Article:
At the city level, judges were impressed by Denvergov.org, which took first place for its dedication to service delivery. A clean interface and common visual aesthetic across a government website is always a welcome sight, but Denver’s emphasis on connecting locals with services, facilities and information pertaining to their immediate surroundings was what solidified the win.
Denver’s Pocketgov portal gives users personalized access to local notications like street sweeping alerts, upcoming events and property data. More than 200 data sets, 68 city services, and the GoDenver trip planner allow citizens access to their government’s inner workings as they move through their lives, while a mobile app extends accessibility to a wider audience.
Denvergov.org’s design is so simple that it allows the user to find what he or she is looking for and focus on the content.
Visit page two of our story for the Best of the Web winner and finalist breakdown.
*The Center for Digital Government is owned by e.Republic Inc., which also is the parent company of Government Technology magazine and Govtech.com.
Colin wrote for Government Technology from 2010 through most of 2016.
Government Technology editor Noelle Knell has more than 15 years of writing and editing experience, covering public projects, transportation, business and technology. A California native, she has worked in both state and local government, and is a graduate of the University of California, Davis, with majors in political science and American history. She can be reached via email and on Twitter.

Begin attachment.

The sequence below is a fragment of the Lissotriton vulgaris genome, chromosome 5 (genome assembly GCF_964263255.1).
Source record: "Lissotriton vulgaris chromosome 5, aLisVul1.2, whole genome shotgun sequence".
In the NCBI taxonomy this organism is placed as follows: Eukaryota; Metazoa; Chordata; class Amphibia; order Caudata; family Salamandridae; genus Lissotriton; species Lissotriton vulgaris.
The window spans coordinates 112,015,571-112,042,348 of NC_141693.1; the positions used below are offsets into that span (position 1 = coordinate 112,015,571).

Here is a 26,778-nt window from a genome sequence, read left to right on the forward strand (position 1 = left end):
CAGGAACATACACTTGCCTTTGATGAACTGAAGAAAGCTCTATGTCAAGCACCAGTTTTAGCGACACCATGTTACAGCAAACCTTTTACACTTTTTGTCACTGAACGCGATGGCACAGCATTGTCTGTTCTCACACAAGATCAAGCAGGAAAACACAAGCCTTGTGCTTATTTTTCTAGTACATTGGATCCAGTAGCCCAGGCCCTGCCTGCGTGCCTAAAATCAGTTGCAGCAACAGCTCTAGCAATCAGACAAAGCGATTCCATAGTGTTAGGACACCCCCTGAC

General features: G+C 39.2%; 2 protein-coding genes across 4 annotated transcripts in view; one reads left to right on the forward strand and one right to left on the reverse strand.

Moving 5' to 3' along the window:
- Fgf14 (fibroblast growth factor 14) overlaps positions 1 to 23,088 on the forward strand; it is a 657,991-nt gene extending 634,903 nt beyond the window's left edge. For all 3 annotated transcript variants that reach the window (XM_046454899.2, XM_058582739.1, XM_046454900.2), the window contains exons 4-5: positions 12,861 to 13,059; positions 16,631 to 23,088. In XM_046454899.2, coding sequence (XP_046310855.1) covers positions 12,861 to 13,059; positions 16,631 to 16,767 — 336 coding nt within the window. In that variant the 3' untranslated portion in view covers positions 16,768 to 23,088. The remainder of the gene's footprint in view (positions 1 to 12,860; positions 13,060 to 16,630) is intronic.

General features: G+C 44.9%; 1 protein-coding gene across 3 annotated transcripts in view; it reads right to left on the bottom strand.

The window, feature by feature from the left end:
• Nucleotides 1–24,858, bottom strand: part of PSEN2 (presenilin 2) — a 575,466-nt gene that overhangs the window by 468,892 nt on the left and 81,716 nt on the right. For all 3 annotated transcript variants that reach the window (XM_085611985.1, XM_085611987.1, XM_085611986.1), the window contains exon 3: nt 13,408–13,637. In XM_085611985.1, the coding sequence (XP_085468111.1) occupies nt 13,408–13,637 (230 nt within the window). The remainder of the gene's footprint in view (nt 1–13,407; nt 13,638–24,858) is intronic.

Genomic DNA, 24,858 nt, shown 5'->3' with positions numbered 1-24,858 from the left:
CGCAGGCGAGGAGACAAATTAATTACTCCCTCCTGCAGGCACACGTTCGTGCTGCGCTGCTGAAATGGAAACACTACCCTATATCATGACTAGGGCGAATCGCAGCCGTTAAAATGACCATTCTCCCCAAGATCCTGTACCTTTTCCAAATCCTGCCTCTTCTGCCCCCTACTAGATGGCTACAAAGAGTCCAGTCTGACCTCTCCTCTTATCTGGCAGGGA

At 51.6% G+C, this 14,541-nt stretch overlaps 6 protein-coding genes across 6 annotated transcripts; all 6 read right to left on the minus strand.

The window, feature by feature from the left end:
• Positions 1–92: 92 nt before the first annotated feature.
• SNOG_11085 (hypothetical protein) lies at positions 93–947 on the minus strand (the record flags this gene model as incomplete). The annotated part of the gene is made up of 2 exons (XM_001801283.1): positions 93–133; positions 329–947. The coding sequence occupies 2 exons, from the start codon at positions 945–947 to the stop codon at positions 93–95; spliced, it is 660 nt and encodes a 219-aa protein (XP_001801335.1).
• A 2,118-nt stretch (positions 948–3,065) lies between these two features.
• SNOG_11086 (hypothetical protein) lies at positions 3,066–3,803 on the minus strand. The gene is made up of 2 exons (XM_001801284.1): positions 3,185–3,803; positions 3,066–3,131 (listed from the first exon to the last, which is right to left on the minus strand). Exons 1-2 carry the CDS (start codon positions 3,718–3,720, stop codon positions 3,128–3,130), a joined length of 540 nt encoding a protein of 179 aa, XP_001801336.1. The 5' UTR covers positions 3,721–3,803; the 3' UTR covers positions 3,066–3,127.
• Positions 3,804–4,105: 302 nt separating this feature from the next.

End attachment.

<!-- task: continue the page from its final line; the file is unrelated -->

Elaine Pittman worked for Government Technology from 2008 to 2017.
With more than 20 years of experience covering state and local government, Tod previously was the editor of Public CIO, e.Republic’s award-winning publication for information technology executives in the public sector. He is now a senior editor for Government Technology.
Ryan McCauley was a staff writer for Government Technology magazine from October 2016 through July 2017, and previously served as the publication's editorial assistant.
Jessica Mulholland served as the Web editor of Government Technology magazine from October 2012 through September 2017. She worked for the Government Technology editorial team for nearly 10 years.